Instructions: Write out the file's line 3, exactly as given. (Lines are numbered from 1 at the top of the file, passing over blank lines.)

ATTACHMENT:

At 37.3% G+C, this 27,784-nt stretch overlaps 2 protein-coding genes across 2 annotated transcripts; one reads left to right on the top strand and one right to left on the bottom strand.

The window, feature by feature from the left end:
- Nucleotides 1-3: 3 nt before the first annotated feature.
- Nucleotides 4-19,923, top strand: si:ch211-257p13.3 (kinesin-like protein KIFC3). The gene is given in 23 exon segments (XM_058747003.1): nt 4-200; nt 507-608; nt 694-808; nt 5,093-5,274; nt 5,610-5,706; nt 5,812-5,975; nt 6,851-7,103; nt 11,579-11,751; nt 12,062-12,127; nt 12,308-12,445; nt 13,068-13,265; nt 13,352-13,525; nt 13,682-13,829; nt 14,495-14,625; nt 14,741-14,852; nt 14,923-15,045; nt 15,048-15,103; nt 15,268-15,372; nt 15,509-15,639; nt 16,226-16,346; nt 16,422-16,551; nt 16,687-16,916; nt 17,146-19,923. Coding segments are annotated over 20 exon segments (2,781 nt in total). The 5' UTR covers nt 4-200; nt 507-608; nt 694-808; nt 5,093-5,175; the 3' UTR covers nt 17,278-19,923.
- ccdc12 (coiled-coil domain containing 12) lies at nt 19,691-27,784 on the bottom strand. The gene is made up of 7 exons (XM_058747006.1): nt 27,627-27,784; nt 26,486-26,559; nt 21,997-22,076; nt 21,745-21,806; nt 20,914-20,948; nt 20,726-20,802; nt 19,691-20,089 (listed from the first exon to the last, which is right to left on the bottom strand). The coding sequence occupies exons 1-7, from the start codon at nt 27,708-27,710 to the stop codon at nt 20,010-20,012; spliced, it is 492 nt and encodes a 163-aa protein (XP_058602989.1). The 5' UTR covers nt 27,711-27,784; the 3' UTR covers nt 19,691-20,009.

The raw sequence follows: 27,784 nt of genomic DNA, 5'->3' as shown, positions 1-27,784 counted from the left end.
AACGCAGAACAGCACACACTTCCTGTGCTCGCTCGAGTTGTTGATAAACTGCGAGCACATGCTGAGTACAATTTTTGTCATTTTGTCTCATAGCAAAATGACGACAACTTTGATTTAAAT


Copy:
- Nucleotides 1-3: 3 nt before the first annotated feature.